Government inaction may lead to death of licensing legislation – LVA & VFI

The Licensed Vintners Association (LVA) and the Vintners Federation of Ireland (VFI) has called on the Government to publish its legislation which aims to reform the licensing laws.

The legislation, which was originally proposed by this Government, has been due for publication for some time. With Dáil Éireann due to go on their summer break on 11th July, there are growing concerns across the night time economy that the Government are trying to mothball their own legislation.

Both the LVA and VFI strongly support many of the key reforms proposed by the Government for inclusion in the legislation aimed at modernising the licensing regime. These include:

– standardisation of opening hours for pubs.

– introduction of an annual late bar permit and annual nightclub permit.

– inclusion of new grounds of objection in line with the national strategy to tackle domestic, sexual and gender-

based violence.

– strengthening the powers of An Garda Síochána to ensure that public safety and public order are maintained.

– to provide that licensing applications move from the Circuit Court to the District Court.

In a letter sent to TDs signed by Donall O’Keeffe, CEO of the LVA and Pat Crotty, CEO of the VFI, they said:

“We understand this legislation is close to finalisation, all that is missing is the Government’s willingness to publish. Taking into account the timeframes remaining in this Oireachtas, we are concerned that failure to publish in the very near future will see the effective death of this legislation through inaction, meaning the Government will effectively be scrapping their own policies. Given the long-promised measures in this legislation aimed at assisting the pub sector, the Government cannot allow this to happen.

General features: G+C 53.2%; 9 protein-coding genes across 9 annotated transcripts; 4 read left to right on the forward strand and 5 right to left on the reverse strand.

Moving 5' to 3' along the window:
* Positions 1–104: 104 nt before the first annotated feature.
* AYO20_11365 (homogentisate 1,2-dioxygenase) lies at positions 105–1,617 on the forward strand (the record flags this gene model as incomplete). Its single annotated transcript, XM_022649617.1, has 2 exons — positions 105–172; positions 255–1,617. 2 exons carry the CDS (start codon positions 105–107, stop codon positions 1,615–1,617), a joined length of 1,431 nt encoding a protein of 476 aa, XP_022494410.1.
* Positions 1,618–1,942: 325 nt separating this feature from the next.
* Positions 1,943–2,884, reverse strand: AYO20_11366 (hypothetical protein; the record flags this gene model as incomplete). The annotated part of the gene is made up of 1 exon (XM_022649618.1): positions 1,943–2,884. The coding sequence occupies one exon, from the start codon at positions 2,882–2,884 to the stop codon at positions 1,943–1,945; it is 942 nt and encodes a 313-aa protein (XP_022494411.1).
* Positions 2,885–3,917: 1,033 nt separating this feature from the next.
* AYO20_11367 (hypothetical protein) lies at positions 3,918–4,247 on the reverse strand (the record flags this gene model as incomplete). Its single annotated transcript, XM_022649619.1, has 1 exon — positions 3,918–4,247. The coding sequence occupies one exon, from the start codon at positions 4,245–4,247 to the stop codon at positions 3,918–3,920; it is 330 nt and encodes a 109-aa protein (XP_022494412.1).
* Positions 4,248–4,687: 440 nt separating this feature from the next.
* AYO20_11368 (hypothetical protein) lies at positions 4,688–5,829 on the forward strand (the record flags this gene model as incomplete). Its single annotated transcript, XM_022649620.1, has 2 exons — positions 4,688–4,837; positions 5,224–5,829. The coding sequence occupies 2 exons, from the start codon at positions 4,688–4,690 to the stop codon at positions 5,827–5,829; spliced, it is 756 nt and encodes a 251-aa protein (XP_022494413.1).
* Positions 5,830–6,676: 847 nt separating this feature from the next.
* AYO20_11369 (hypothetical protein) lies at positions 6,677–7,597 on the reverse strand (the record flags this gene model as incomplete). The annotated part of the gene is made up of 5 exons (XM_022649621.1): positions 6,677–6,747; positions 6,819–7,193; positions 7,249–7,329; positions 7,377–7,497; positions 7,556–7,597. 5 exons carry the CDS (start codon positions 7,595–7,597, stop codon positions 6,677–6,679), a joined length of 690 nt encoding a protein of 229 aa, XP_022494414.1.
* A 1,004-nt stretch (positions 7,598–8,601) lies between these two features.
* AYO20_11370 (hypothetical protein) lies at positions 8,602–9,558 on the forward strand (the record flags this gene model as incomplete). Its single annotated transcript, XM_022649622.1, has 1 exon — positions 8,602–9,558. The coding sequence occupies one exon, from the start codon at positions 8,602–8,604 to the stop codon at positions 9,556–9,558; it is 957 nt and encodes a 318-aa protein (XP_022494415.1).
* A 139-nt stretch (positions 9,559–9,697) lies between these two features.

“We note the huge level of preparatory work and stakeholder engagement by Minister McEntee and the Dept of Justice in preparing for publication of this Bill, including:

  • Public consultation in Nov 2021.
  • Key Stakeholders Roundtable in March 2022.
  • Publication of 440 pages of the General Scheme of the Sale of Alcohol Bill in Oct 2022.
  • Pre-legislative scrutiny by the Joint Oireachtas Justice Committee Jan 2023.
  • Publication of the Oireachtas Justice Committee Report in March 2023.

“We understand that the Government now intends to separate the Sale of Alcohol Bill into two Bills, with a shorter Billentitled the Intoxicating Liquor Bill 2024 to be introduced first.”

The letter also remarks that some of the recent public commentary on the legislation “has wrongly characterised the proposed nightclub permit as facilitating all pubs being open all night. This will clearly not be the case as the requirements of the nightclub permit are extremely demanding – requirements that we fully support. The overwhelming majority of pubs in Ireland will continue to trade their usual trading hours, and the sector will continue to be tightly regulated. Reform of licensing law is urgently required to facilitate the vibrancy of the night-time economy across the country — it is long overdue.”

 

 

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Government inaction may lead to death of licensing legislation – LVA & VFI